Safe Routes to School E-News
Issue #172: July 2020
- Still Time to Register for Tomorrow's Webinar Exploring the 2020 State Report Cards
- Protecting Black Lives in Parks and Public Spaces
- Join Breakout Calls on Safe Routes and Back to School 2020
- House Transportation Bill Advances with More Infrastructure Priorities
- Salem-Keizer Approves Investments in Safe Routes, Biking and Walking
- Safe Routes to School and the Path Forward: Engagement
- Bringing Flashing Stop Signs and A Community Park Celebration to South Wenatchee, Washington
- Celebrate Parks and Recreation Month in July!
- News and Links
The Safe Routes Partnership and the YMCA of the USA have released Making Strides: 2020 State Report Cards on Support for Walking, Bicycling, and Active Kids and Communities, a report that helps state leaders and decision makers prioritize transportation and physical activity investments, resources, and policies that support active communities. Click here to explore the report, fact sheets, guides to using the information, and detailed maps showing each state’s status and progress across various indicators of support.
There’s still time to register for our free webinar on Thursday, July 9 (tomorrow!) to get an inside look at the 2020 State Report Cards and learn how to use them to inspire change in your state.
As communities across the country navigate the safest ways to continue life during the COVID-19 pandemic, many state and local governments are encouraging or requiring the use of masks in public spaces, limiting the size of group gatherings, and mandating six-foot social distancing. These measures are critically important to slowing the spread of the virus. However, when it comes to enforcing these new regulations, data already shows that Black and Latinx people are disproportionately cited for violating social distancing regulations. The Safe Routes Partnership rejects reliance on police as the primary strategy for promoting safety in public spaces – in parks, while social distancing, at protests, and in general – and urges communities to look to alternative ways to promote safety and protect human rights.
We know from discussions on the listserv, questions in our inboxes, and overwhelming interest in the Back to School 2020 workgroup that people are interested in connecting with and learning from one another about how to safely support Safe Routes to School as the 2020 school year kicks off. To help facilitate that connection, the Safe Routes Partnership is holding informal Zoom calls in July for you to connect with one another. The next call will take place on July 21. The calls will not be facilitated by our staff, but we will provide the virtual space and behind the scenes organizing to make them happen. Learn more and sign up here.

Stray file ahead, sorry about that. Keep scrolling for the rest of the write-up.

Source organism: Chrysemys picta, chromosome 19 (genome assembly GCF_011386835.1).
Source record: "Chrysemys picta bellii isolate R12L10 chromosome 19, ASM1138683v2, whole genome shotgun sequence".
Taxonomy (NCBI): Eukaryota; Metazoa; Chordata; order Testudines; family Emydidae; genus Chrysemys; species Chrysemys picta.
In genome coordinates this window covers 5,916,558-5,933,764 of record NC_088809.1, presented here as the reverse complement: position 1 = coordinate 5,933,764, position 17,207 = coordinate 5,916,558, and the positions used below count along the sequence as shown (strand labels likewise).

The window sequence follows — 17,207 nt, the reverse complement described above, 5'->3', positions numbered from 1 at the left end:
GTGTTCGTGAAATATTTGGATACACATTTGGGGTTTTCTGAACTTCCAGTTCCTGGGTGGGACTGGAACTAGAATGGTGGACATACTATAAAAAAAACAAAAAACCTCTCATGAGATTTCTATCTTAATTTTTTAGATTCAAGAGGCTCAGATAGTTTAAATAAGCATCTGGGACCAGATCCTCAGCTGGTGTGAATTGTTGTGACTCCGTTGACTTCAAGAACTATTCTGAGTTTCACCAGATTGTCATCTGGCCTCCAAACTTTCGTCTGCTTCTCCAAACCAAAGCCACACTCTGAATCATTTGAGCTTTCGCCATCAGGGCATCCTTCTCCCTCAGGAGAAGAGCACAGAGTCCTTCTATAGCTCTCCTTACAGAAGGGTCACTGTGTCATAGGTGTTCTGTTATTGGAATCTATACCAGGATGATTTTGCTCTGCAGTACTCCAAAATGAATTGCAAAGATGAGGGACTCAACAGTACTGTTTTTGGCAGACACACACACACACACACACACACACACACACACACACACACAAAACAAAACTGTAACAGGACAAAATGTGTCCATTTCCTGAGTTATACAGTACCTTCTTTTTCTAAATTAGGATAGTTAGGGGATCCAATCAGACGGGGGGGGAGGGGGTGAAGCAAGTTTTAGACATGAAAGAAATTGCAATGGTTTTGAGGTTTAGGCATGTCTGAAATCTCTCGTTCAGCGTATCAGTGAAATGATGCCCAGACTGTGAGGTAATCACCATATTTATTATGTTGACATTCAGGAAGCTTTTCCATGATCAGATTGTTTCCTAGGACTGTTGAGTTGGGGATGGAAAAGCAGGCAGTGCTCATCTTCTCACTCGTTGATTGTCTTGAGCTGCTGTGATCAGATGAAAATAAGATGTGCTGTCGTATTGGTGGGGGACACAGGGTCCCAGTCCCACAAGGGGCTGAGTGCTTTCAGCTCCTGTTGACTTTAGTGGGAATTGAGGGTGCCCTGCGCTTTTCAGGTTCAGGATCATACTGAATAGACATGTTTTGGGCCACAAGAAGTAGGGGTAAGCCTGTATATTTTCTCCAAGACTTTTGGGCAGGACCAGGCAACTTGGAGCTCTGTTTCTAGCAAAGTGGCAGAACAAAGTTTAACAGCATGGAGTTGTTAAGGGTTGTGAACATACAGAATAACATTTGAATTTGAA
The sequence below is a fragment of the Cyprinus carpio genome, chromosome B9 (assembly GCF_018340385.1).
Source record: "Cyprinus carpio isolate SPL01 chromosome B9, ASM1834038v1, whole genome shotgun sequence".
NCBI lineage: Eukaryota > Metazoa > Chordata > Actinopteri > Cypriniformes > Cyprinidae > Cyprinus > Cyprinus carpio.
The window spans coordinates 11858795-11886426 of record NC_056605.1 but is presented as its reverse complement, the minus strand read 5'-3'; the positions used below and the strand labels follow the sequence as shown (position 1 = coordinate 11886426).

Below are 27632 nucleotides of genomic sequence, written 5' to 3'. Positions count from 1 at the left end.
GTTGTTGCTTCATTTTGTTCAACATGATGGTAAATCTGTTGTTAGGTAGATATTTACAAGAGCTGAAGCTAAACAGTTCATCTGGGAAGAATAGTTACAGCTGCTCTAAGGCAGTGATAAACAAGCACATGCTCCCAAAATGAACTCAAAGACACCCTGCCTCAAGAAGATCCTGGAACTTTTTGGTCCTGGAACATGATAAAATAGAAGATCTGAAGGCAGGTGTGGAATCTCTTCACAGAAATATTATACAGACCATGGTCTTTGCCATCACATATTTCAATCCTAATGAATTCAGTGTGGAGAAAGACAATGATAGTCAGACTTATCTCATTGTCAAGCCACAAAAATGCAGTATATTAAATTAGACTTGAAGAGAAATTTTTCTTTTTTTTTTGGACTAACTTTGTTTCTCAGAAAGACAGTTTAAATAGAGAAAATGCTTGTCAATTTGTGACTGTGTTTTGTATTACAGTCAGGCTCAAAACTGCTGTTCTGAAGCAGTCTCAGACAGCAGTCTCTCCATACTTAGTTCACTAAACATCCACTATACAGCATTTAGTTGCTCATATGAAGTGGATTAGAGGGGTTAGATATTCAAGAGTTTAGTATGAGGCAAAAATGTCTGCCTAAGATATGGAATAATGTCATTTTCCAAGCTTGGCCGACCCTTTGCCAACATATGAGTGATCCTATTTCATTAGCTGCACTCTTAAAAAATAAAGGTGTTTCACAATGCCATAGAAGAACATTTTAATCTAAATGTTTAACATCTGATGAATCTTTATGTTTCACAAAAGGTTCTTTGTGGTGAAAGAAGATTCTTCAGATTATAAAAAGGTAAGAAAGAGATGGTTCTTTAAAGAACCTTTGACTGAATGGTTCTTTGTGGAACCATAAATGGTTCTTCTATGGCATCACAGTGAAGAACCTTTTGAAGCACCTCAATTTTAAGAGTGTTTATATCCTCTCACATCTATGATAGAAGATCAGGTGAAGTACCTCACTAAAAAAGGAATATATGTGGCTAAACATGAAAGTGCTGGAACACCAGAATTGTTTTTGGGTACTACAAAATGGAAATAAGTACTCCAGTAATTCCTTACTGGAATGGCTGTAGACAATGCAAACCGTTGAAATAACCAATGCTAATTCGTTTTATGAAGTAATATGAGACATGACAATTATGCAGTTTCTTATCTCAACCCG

The House INVEST Act, which includes $7 billion for active transportation, has been combined with a number of other infrastructure priorities (green energy, housing, school facilities, and more). The whole package was passed by the House of Representatives last week, though Republicans are objecting to the cost and climate provisions. Read more about the process and next steps in our federal policy blog.
SKATS, the regional transportation planning agency for Salem/Keizer, Oregon, approved their 2021-26 Transportation Improvement Plan, including $35 million for biking and walking, $2 million for upgrading transit vehicles, and $570,000 for Safe Routes to School programming. The Safe Routes Partnership provided comments in support of investments that improve safety and access for people who walk, bike, and take transit and we are pleased by SKATS' decisions.
Over the last several months, the COVID-19 pandemic and protests for racial justice and against police brutality have prompted our team at the Safe Routes Partnership to critically examine many of the systems, strategies, and programs that support Safe Routes. As a result of this work, and with collaboration and support from our partners in the field, we recently announced an update to the 6 E’s framework of Safe Routes to School, dropping “Enforcement” entirely and adding “Engagement” as the leading E. Authentic community engagement is critical to ensuring that your program outcomes are successful and sustainable in the long run – not just in terms of objective measures of success, such as increased rates of walking and biking and better safety outcomes, but also in making sure the program reflects the racial, ethnic, and socioeconomic diversity of your community and school district.
A local park had recently reopened with major improvements in the agricultural town of South Wenatchee, WA, but park access was still challenging – especially for people biking and walking. Here's how an intergenerational coalition of organizations and neighbors built support for a safer route to the park.
July is Park and Recreation Month! Every day, in communities across the country, the people of parks and recreation are providing essential services and making their communities better places to live, work and play. This year's theme is "We Are Parks and Recreation," and the Safe Routes Partnership is excited to join NRPA in highlighting the diversity of park and recreation professionals and showcasing their work in community parks. Learn more about how communities are improving safe walking and biking access to local parks through our Safe Routes to Parks Activating Communities program, and plan to share your park and recreation story using the hashtag #WeAreParksAndRec in July.
- Bicycles Are Pushing Aside Cars on Europe’s City Streets (Bloomberg)
- How to End Anti-Blackness in Cities (Curbed)
- US Jaywalking Laws Target People of Color. They Should be Abolished (The Guardian)
- Reread: At the Intersection of Active Transportation and Equity (Safe Routes Partnership)
- Equitable Enforcement to Achieve Health Equity (ChangeLab Solutions)